Interaction across Objects, Time and Space
Ubiquitous computing and the Internet of Things represent a radical departure for the design of interactive systems. We are moving away from the 1:1 interaction model where one user interacts with one device at a time, to a n:m model where one or more users are in constant and seamless contact with many devices. The 1:1 model is exemplified by devices like a PC and a mobile phone. The new n:m model is exemplified by interactive public displays, smart furniture and future smart physical objects.
Two question now arise:
- How do we design user interfaces that support interactions that cross objects, time and space?
- How do we design interactive systems that support interactions that cross objects, time and space?
In a recent paper entitled Supporting Interaction with the Internet of Things across Objects, Time and Space and presented at the Internet of Things 2010 conference at Tokyo, my colleague Fahim Kawsar and I tackled the second question. In the paper we describe a software architecture for flow-based interactive systems. A flow, or more precisely a situated flow, is a high-level activity model that is linked to physical entities and digital devices.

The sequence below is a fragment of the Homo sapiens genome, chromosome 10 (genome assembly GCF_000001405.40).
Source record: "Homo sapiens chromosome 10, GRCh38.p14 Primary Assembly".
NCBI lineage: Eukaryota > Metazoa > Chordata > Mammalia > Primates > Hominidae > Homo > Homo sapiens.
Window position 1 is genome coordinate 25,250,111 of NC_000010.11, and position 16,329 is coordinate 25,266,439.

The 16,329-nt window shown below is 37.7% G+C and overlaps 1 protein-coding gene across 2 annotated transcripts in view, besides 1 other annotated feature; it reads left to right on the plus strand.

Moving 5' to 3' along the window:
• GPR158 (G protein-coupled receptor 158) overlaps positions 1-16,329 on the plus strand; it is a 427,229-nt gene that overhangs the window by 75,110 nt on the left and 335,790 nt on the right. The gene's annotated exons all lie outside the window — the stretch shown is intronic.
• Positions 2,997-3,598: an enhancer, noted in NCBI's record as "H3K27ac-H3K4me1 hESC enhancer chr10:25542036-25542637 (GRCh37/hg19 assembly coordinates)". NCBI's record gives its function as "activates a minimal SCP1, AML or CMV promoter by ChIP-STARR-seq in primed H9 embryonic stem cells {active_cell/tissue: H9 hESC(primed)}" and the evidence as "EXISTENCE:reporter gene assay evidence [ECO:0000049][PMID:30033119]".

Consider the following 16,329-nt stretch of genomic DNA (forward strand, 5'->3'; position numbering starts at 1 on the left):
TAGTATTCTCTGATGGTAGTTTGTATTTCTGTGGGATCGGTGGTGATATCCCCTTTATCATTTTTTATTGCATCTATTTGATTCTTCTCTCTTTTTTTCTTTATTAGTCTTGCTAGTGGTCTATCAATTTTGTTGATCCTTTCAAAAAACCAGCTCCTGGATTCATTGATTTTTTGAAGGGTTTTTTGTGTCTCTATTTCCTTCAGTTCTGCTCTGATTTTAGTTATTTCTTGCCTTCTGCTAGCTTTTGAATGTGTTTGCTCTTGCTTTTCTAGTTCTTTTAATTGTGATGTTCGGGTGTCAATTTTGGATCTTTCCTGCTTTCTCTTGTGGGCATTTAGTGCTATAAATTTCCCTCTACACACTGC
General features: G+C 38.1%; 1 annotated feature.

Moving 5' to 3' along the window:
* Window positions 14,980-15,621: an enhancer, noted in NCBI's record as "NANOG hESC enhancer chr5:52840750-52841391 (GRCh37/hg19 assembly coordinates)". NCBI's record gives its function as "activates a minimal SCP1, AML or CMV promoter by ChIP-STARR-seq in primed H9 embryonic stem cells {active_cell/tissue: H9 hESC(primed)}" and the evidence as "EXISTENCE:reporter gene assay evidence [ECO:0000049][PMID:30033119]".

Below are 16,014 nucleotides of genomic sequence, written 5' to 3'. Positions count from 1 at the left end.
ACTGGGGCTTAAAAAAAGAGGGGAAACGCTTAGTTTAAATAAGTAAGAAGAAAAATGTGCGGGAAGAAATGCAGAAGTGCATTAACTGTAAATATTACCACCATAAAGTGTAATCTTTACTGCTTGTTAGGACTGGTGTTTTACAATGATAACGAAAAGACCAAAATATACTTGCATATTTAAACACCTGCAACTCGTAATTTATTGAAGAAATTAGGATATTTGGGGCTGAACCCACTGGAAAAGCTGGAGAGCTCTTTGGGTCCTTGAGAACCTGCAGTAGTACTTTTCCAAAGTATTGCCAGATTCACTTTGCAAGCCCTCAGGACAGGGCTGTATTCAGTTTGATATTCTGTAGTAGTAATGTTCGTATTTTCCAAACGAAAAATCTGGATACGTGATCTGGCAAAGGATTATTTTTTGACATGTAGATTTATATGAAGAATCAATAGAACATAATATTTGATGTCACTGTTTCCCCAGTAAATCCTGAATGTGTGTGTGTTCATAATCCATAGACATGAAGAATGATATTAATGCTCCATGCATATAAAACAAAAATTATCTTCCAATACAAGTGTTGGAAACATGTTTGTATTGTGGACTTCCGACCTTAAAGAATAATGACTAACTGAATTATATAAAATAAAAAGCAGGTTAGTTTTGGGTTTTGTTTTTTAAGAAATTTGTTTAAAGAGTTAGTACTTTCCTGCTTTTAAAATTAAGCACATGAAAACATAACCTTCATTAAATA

At runtime the model maintains the state of the interaction between one user and one or more devices, making it possible to carry interaction state from device to device. A corresponding software framework provides the foundation for flow-based interaction and device co-ordination.
The work was done in a hospital context, so our application examples relate the use of smart medical devices in a future care scenario. Details can be found in the paper:
Fahim Kawsar, Gerd Kortuem and Bashar Altakrouri. Supporting Interaction with the Internet of Things across Objects, Time and Space. Internet of Things 2010 Conference (IoT-2010), Nov 29 - Dec 1, Tokyo, Japan.
The corresponding presentation slides can be found on slideshare.